While the game is upgraded to v4.0 of Silverlight, the game could use more revisions in terms of feature enhancements.  Nonetheless, I offer the humble code to anyone who would like to make improvements.

    Copyright © Microsoft Corporation. All rights reserved.
    The code provided in this post is licensed under the Microsoft Public License (Ms-PL).
Jul
26
2010

How to Get jQuery 1.4.2 IntelliSense to Work in Visual Studio 2008

jQueryIsReady For those still using Visual Studio 2008 and developing using jQuery, you will no doubt desire the use of IntelliSense in your text editor to browse the jQuery objects.

To make sure you get this benefit, you must have SP1 for Visual Studio 2008 applied and run a patch which you can download here.

Download jQuery 1.4.2 and the –vsdoc.js for jQuery 1.4.1 and place them in the same folder in your web app.  Rename the –vsdoc.js file to “jquery-1.4.2.min-vsdoc.js”. 

Add a script tag to the top of your ASP.NET web form or master page:

 

You should now be able to see IntelliSense at work anywhere you reference jQuery.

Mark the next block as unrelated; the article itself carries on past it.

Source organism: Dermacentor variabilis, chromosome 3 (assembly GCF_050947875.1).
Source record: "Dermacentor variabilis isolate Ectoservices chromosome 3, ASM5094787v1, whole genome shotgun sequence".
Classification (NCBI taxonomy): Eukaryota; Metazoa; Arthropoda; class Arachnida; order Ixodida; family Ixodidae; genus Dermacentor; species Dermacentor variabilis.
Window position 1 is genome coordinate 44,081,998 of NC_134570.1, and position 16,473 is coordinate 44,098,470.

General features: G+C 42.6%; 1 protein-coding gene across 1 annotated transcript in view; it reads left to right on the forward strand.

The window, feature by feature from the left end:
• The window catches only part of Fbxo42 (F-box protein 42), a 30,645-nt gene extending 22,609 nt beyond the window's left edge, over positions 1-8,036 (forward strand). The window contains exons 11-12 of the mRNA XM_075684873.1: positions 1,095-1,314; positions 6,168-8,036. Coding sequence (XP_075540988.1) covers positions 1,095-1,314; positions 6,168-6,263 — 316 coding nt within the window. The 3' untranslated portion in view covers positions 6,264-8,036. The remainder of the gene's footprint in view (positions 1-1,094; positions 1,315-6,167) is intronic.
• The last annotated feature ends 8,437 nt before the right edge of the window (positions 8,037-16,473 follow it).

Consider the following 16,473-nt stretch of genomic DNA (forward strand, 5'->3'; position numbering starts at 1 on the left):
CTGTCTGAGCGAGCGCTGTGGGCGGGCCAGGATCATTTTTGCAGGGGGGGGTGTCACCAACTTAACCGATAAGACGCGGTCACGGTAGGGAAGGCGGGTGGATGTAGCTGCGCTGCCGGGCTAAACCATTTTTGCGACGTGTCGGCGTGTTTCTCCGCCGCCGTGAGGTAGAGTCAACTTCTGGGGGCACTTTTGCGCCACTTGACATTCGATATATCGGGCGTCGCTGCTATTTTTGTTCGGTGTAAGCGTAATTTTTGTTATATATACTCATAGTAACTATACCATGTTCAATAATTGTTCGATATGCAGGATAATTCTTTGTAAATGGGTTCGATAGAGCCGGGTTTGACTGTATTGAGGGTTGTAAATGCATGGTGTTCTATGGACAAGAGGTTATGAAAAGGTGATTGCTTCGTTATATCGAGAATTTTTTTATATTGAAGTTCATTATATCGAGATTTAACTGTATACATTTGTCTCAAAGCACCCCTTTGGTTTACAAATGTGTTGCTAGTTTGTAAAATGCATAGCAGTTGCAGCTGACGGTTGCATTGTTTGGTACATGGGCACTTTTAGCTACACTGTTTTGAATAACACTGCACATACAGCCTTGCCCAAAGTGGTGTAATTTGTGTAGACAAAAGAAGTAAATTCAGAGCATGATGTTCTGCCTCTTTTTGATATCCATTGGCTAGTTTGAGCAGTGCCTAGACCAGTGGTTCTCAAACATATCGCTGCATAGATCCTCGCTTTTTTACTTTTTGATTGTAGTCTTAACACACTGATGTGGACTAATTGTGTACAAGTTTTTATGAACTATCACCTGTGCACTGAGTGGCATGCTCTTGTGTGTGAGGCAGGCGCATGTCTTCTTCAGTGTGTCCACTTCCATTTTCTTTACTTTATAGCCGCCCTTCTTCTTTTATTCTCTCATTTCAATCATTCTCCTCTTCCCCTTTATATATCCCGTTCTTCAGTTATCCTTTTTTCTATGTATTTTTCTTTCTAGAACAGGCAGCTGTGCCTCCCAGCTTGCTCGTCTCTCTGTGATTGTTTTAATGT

Copyright © Microsoft Corporation. All rights reserved.
    The code provided in this post is licensed under the Microsoft Public License (Ms-PL).
Jul
23
2010

Getting the Event-Causing Control ID in ASP.NET Web Forms

Very early in the life of a web form in ASP.NET, you may need to know what control fired the event that caused the post-back to occur.  Perhaps you need to know what button was clicked before the click event handler is executed.  If that scenario is the one you find yourself in, then the following code can help!

If you include the following extension method in your code, you can get the ID of the event causing control from the HttpRequest instance:

public static string GetEventTargetId(this HttpRequest req)
{
    return GetOriginalControlId(req.Form["__EVENTTARGET"]);
}// extension method

The above code is dependent on a helper method to strip the ugly nonsense potentially added while the control was rendered (can now be avoided in ASP.NET 4.0).  The helper method is defined below:

public static string GetOriginalControlId(string renderedControlId)
{
    if (renderedControlId == null) return null;
    int indexOfSeparator = renderedControlId.LastIndexOf('$');
    if (indexOfSeparator >= 0)
    {
        renderedControlId = renderedControlId.Substring(indexOfSeparator + 1);
    }
    return renderedControlId;
}// method